What worries me is not serial job-hoppers, it's people with unexplained gaps. It's also people who stay where they are forever (it's easy to know when you're onto too good a thing and just coast... and I've met plenty of coasters who never want to progress and, when they move on, they only have their way of doing things). Sure, again, if you can explain yourself and you come across as so passionate for that job that's probably the reason you stayed, but anything out of the average range needs an explanation.

    For yourself? Always look at jobs. How else do you expect to know what the going rate is, what the growing trends are, where the industry is moving, what your competitors are up to, etc.? And every now and then one of those jobs you're casually browsing will seem so much more your kind of thing, and there's NO harm in just applying and seeing what happens. If and when you get the job, that's the time to weigh things up.

    I work in independent schools (I'm not a teacher, I do the IT). Once in, as a teacher, your job is pretty much guaranteed for decades so long as you don't screw up. Would you like to know how many jobsites I pick up in my web filtering logs? People keep on top of what's happening, what the competitor schools are doing, where's not a good place to work (you could tell my old workplace was going downhill by the fact that they advertised for an Assistant Bursar, then another Bursar, then another Bursar three months later, etc.), how much you should be earning, what else is about.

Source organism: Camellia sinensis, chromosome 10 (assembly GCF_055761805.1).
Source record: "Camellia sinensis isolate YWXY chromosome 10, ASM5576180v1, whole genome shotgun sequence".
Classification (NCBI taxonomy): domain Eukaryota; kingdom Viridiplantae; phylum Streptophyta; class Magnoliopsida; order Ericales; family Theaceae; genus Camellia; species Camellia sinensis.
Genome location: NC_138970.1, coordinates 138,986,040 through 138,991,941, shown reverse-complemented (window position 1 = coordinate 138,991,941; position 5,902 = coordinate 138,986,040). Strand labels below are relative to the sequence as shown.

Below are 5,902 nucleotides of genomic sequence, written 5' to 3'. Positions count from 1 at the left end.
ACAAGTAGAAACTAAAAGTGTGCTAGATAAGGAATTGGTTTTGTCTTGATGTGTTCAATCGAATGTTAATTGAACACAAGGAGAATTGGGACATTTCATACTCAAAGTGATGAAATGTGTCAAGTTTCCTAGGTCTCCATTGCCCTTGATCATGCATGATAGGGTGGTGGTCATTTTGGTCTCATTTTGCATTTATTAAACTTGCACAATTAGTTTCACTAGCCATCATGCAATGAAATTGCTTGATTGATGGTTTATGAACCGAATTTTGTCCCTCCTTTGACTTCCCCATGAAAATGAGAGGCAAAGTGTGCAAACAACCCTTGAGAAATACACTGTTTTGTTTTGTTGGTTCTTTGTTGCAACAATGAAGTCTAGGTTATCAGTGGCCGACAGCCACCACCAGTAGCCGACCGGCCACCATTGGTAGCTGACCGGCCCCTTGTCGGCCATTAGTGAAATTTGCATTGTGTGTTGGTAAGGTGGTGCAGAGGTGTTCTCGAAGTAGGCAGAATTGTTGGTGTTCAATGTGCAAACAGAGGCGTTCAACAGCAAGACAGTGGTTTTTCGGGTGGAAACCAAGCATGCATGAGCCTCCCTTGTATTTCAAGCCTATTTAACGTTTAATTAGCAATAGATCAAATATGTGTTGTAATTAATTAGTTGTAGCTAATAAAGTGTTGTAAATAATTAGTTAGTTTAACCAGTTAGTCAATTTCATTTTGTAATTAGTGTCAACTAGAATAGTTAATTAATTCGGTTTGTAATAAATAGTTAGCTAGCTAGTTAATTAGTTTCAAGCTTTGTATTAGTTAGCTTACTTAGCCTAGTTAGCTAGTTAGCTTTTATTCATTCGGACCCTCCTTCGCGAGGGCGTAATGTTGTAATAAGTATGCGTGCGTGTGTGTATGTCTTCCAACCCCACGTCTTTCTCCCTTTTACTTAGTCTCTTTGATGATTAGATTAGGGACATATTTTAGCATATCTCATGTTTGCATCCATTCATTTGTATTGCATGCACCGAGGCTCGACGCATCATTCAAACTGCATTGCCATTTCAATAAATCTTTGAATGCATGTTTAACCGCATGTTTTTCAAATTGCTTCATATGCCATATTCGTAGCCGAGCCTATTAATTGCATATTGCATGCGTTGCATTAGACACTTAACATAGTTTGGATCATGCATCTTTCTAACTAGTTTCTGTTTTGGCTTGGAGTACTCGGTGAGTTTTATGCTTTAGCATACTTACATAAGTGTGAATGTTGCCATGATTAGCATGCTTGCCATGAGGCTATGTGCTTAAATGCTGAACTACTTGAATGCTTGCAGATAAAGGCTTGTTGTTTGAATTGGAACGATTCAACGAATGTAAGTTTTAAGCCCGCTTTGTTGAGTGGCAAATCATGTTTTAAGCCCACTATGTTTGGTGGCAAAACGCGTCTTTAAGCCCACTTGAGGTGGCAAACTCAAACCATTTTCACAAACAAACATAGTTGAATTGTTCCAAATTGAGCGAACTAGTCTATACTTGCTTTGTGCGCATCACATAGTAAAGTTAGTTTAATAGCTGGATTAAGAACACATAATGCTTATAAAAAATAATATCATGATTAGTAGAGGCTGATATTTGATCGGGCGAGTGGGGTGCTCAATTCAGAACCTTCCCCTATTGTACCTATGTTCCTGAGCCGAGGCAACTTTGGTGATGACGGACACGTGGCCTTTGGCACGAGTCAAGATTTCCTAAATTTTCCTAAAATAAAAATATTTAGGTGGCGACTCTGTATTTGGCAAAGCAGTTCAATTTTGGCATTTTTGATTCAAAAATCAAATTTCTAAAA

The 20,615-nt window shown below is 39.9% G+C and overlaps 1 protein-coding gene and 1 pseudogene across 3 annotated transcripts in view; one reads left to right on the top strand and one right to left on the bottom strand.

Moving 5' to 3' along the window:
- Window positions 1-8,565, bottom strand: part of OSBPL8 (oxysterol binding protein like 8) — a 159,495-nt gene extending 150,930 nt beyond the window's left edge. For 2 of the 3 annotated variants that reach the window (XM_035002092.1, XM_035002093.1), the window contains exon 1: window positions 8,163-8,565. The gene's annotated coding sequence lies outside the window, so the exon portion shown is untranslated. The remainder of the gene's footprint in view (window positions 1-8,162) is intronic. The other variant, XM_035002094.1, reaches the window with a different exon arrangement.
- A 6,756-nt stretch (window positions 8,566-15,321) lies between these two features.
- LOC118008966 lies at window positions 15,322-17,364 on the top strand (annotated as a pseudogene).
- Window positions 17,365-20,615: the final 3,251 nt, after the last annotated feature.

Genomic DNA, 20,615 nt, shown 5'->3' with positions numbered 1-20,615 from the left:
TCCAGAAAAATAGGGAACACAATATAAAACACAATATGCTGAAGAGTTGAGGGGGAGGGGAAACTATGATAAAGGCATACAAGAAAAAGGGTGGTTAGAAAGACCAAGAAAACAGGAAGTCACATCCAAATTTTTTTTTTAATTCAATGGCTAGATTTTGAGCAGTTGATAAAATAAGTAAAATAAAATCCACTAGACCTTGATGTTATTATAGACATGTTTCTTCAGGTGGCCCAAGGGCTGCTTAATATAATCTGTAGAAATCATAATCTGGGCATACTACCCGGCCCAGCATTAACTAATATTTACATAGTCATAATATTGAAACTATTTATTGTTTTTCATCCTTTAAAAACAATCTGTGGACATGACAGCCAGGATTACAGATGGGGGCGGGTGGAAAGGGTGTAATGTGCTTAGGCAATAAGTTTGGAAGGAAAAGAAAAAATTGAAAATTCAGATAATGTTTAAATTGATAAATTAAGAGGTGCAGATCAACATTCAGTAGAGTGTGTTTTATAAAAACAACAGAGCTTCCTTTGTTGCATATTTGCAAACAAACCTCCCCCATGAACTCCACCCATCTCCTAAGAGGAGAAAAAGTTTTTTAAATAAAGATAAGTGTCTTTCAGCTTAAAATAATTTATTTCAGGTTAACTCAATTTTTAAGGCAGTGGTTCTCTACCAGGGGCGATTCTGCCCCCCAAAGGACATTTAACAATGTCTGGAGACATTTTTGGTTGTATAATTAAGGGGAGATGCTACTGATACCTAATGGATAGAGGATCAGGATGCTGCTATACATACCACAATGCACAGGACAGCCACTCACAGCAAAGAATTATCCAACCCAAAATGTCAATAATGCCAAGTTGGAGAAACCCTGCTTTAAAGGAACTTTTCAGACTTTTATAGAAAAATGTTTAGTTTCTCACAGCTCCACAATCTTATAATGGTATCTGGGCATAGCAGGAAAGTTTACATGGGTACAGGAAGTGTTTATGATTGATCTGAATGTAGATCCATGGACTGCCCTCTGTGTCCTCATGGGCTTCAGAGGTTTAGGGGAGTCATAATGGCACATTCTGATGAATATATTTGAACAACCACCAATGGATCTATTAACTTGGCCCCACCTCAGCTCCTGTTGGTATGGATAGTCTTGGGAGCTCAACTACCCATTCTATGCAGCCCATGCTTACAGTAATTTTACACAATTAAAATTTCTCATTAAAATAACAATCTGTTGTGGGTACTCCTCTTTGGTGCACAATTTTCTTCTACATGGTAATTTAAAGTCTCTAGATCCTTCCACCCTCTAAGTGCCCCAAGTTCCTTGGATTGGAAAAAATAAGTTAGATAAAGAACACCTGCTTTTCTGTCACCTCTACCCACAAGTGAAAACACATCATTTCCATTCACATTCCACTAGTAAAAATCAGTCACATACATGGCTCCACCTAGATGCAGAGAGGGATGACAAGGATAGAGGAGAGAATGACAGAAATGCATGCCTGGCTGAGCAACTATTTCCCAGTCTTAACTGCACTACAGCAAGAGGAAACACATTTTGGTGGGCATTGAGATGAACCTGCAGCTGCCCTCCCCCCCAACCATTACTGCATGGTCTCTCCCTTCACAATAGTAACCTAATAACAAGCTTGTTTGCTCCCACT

Keep your ear to the ground. It helps if you need to leave. It helps with comparisons should be need to go and ask for pay-rises. It helps with knowing what's out there. And it doesn't take any time at all to do.

    But time-limits? You leave when you have a reason to leave, and not before. Someone who leaves EVERY year? That's bound to make me wonder why.

  • Strictly speaking it's not 7 years in the exact same position. I have been 7 years with the same company, in 4 different functions under 3 different managers, but always with the same great colleagues, some of whom have been with the company for over 30 years.

    I see a decent-paying job as a means to an end, a steady paycheck lets me have fun with motorcycles, electronics, music, movies, food, traveling, all of the things I enjoy in life. As long as the company is willing to pay me a decent wage, provide chal

  • The pattern I've seen time and again is that even if you find an employer that gives regular raises, the market rate for programmers moves much faster than a lame 3% cost of living raise. So, unless you're an assertive extrovert, with a high tolerance for uncomfortable moments with your boss, you probably aren't demanding a competitive raise each year. Easier to just interview every few years and get a big salary bump.

    And the employers who lost you? They'll pay much more to replace you, learn nothing from the experience, then repeat the cycle again in a few years.

  • If you have a job you like. Don't switch. Switching just for having switched brings you nowhere. Good reasons for switching are: Moving to another city, if you are interested in challenging work then the lack of it, other causes which make you unhappy, money, your personal career strategy, e.g., CEO of IBM.